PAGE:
BYOD on Hospital Wireless Networks Gains Popularity

Written by Danny Mareco Danny Mareco | September 11, 2013 | Read Time: 3 mins

Table of contents

Back to top

BYOD in healthcare can cause moments of panic. Dreams of compliance turn into nightmares. Data breaches do happen, but in healthcare, patient information that is compromised can cause loss of revenue and even worse - loss of career. For the administrators responsible for security, BYOD at their healthcare facilities may not have received a second look in years past. Now, thanks in part to advanced security features in healthcare wireless networks, BYOD implementation is gaining popularity.

Truth of the matter is, hospitals have had wireless networks for some time now, even some form of BYOD (at least for patients and visitors). I can distinctly remember benefiting from a wireless network at Wellstar Cobb Hospital in 2008 when our son was born at the facility just west of Atlanta, GA. Logging on to the hospital wireless network with my personal laptop allowed me the opportunity to provide live blog updates about the delivery to family and friends following along in Florida. There was a “splash page” (captive portal) and I had to agree to the terms of service (whatever those are, does anyone really read them top to bottom?) Outside of that I was logged in to complete general browsing and posting to my blog.

Now, instead of the $2,200 Apple MacBook Pro laptop, people are bringing smaller, lower-powered wireless devices like iPads and Chromebooks to the hospital wireless networks. Those “people” might include doctors, nurses or other hospital support staff which may or may not access the hospital wireless network, depending on any current BYOD policy at their facility.

Now, in 2008 we were not using Skype for a live video feed of our son’s delivery, but it begs the question, would you allow an application like that to run on your hospital wireless network under a BYOD policy? That was almost 5 years ago, and think of all the advances in technology since that time.BYOD in healthcare

Applications can now be filtered, restricted, denied or allowed while a wireless device is connected to a hospital wireless network. Some of these advanced features would require an in-depth look at what pieces of infrastructure are already in place. The good news is that in most cases, a healthcare organization that is interested in implementing some type of BYOD policy can do so at lower costs than they might believe.

One key ingredient to look for in a wireless network solution if a healthcare system is planning to implement a BYOD policy, components that integrate well with your existing infrastructure. Cost is always a factor in any purchasing decision, so be careful of solutions that require additional purchases to make the wireless network fully operational or accessible. Recurring costs are hard to offset, especially if they are critical to the operation of the hospital wireless network.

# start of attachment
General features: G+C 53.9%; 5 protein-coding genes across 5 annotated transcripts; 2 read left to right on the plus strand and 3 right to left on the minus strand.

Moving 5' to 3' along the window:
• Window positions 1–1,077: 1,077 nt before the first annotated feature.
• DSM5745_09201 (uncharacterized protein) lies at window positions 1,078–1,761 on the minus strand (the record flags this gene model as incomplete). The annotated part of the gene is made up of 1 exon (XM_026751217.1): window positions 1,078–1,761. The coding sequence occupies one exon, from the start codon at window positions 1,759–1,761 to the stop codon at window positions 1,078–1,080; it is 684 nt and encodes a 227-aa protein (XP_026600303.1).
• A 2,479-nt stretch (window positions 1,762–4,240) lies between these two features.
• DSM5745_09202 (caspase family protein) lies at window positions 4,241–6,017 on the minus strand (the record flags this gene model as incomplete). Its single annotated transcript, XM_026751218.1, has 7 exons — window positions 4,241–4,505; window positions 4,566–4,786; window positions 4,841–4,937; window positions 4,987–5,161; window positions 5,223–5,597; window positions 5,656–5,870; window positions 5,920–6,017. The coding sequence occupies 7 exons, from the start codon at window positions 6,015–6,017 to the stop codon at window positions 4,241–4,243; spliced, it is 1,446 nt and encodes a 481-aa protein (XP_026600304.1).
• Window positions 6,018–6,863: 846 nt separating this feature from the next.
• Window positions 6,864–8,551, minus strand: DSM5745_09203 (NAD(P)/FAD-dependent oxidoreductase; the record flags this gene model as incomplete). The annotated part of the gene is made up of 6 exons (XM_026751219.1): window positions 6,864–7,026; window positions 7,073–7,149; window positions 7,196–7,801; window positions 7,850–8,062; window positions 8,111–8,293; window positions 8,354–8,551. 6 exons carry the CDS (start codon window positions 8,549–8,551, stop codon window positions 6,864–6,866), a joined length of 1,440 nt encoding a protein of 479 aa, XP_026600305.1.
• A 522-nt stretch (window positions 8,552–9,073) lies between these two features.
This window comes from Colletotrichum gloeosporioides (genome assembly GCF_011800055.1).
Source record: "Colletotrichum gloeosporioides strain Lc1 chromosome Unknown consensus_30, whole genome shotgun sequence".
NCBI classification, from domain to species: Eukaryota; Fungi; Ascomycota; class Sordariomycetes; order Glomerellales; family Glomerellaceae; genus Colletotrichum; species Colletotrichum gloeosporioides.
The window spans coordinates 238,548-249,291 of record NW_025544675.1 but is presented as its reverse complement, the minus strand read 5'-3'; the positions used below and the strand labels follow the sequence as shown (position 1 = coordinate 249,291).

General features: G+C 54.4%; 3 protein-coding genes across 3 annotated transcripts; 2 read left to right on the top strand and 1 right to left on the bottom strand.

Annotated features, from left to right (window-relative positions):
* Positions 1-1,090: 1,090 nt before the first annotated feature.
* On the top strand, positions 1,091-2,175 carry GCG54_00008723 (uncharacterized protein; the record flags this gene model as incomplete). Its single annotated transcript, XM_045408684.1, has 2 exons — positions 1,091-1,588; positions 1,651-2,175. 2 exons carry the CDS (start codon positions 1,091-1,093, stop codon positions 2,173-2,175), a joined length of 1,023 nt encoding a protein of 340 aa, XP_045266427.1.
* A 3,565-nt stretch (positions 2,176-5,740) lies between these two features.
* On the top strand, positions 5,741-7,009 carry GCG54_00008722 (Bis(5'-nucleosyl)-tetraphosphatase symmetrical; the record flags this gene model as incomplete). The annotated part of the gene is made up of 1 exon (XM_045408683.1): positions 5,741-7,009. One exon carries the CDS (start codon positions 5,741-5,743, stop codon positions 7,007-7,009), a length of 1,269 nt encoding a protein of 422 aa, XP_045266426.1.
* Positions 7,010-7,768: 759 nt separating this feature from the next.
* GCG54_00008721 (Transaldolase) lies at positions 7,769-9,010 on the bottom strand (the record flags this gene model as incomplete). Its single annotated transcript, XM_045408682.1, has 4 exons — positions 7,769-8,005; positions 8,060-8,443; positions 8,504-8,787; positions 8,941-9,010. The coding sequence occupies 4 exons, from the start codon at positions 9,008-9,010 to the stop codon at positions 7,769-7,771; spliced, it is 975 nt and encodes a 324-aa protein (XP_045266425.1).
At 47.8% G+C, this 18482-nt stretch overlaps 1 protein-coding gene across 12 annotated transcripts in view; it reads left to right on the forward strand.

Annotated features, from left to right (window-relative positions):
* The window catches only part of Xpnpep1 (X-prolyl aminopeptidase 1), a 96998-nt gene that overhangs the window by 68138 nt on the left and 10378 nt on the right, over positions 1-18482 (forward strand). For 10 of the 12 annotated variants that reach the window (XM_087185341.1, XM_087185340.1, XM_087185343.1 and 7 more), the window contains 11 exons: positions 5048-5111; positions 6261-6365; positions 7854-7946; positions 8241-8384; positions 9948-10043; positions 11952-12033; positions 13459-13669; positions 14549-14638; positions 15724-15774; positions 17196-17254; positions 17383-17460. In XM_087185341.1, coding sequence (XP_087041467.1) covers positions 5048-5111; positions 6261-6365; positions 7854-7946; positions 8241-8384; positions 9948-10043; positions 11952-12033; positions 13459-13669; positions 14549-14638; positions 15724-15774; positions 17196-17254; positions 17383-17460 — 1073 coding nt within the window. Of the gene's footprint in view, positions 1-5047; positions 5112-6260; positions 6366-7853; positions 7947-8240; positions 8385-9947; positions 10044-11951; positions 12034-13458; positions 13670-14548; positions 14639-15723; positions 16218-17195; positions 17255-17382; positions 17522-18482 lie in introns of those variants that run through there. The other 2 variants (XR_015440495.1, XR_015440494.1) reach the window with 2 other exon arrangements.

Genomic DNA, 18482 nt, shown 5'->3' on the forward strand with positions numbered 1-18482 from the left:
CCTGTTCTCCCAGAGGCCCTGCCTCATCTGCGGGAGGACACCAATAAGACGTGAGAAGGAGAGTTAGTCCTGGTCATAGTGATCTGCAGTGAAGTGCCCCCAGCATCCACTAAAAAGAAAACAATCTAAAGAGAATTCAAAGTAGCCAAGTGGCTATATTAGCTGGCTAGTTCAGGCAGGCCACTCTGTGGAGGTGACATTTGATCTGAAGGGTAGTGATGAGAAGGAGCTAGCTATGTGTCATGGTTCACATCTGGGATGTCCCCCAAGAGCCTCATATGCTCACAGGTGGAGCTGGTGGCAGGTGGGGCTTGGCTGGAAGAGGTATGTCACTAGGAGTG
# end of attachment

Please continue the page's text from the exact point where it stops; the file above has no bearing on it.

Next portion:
Another question to ask, depending on the size of the facility and the number of staff on-site, how many layers of security features are really necessary? Some elements of BYOD can be implemented with wireless network solutions right out of the box. Generally speaking, the larger the facility, the more layers of protection needed. However, some of the smaller facilities might benefit from simple integration of the wireless network with active directory to validate employee credentials and allow for safe operation of BYOD. That might not be enough to make senior administrators sleep easy at night, so additional components and appliances might have to be considered to make the network fully secured and further mitigate risk.

ipads in hospital

Seattle Children’s Hospital has implemented BYOD with desktop virtualization software that includes an application can be downloaded onto employees personal devices. Under this option, hospital administrators can mitigate risk because the software does not allow for documents to be downloaded onto the employee’s personal wireless devices.

That is a nice feature of that particular software, but in order for the application to be downloaded onto the devices, it would require the hospital wireless network have the proper infrastructure in place. There isn’t an easy answer for secure BYOD, especially in a hospital environment, but BYOD in healthcare is gaining popularity daily. Expect that trend to continue.

The time to prepare for BYOD is now. If your healthcare facility is considering a BYOD solution for your hospital we are here to help. The team here at SecurEdge has worked with many hospitals and we’re experts in working with large wireless networks systems. You may contact us here with any questions or for a free BYOD Readiness Consultation. We are always happy to help!


BYOD, byod network design, byod implementation, wireless service providers,

Related Posts

See all posts